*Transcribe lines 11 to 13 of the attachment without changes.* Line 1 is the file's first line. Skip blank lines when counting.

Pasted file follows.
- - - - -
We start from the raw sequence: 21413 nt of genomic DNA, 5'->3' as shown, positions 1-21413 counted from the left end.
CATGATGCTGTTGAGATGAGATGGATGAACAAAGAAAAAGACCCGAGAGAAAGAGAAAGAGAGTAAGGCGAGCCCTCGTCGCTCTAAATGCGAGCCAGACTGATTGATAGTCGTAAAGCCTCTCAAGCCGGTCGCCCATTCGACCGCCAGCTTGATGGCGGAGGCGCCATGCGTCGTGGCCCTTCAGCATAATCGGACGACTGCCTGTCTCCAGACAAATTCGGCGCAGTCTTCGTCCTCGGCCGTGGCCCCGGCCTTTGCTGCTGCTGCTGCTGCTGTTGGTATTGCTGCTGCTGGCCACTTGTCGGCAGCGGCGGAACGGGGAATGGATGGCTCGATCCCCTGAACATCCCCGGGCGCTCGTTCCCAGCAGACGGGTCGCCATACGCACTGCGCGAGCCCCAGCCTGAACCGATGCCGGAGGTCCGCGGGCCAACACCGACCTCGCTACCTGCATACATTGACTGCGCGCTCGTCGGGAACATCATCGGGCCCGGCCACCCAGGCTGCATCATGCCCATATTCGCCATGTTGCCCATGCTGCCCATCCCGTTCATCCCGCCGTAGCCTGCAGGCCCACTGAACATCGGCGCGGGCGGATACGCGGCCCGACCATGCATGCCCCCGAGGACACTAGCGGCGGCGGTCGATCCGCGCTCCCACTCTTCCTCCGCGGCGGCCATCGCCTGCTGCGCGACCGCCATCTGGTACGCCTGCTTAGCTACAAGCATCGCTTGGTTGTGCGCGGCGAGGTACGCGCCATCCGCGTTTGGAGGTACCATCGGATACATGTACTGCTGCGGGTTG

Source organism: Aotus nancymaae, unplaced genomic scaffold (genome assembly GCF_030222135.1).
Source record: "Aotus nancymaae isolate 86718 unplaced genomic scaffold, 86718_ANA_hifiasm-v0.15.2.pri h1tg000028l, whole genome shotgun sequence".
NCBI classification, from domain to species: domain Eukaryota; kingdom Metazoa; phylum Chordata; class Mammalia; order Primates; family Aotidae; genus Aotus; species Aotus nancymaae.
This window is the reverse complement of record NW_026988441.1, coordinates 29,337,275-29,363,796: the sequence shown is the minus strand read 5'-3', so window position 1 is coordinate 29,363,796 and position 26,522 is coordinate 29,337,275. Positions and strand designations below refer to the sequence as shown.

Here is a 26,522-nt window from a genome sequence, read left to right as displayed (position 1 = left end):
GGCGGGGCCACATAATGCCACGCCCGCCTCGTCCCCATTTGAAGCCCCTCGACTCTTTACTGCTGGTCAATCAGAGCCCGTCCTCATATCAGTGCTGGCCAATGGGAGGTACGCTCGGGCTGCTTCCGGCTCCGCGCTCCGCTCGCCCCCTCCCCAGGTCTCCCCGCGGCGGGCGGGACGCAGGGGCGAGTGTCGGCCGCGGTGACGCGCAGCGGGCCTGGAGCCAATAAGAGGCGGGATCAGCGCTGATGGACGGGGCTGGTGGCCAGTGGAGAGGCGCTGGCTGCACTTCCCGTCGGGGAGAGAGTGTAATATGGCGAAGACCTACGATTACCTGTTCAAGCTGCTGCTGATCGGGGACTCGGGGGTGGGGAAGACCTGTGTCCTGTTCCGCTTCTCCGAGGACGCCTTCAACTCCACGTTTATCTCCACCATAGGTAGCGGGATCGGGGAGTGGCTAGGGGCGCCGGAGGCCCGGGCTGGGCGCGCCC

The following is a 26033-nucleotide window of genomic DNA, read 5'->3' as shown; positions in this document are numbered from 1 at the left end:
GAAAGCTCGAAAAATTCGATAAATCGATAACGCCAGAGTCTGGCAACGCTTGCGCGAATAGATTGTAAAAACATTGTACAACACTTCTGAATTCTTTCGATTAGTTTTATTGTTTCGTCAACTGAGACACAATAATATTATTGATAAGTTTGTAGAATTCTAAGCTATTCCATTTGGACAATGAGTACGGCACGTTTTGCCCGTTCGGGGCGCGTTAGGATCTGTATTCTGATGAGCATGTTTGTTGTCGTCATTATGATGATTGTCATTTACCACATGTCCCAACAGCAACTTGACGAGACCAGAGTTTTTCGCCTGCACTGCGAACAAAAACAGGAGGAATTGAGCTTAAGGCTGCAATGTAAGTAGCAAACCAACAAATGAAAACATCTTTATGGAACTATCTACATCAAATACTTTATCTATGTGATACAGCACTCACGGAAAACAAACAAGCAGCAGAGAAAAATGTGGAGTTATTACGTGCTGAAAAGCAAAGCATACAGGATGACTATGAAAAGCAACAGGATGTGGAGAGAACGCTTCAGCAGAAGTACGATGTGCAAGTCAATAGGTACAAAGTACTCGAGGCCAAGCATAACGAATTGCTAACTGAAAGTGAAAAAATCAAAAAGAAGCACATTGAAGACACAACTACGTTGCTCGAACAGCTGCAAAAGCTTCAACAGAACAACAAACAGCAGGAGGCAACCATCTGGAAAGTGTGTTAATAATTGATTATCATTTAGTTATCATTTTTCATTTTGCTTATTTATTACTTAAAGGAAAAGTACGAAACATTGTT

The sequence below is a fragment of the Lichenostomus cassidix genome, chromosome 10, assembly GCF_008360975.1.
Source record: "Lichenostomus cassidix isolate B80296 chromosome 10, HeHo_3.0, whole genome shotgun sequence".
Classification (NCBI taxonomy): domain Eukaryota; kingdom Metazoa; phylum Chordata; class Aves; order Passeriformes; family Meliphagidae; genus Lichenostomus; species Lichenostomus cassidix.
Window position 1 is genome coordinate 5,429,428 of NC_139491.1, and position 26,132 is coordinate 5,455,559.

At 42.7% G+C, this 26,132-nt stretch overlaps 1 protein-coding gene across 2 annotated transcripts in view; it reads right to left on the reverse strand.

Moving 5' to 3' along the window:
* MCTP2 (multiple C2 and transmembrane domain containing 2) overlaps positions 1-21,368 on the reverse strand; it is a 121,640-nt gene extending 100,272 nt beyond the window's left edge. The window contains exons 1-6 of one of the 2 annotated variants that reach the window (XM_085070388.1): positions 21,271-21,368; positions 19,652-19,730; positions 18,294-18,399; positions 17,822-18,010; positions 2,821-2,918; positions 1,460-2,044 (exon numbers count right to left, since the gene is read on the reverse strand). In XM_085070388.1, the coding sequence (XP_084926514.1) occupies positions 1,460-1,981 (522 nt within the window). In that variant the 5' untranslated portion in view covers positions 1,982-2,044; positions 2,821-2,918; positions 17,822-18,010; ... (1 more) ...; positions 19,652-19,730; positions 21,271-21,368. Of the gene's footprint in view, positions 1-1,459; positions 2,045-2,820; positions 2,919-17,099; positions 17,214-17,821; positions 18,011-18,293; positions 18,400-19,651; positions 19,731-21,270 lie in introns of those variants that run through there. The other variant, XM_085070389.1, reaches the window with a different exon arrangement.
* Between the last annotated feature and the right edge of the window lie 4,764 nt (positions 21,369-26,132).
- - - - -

The sequence below is a fragment of the Lichenostomus cassidix genome, chromosome 10, assembly GCF_008360975.1.
Source record: "Lichenostomus cassidix isolate B80296 chromosome 10, HeHo_3.0, whole genome shotgun sequence".
Classification (NCBI taxonomy): domain Eukaryota; kingdom Metazoa; phylum Chordata; class Aves; order Passeriformes; family Meliphagidae; genus Lichenostomus; species Lichenostomus cassidix.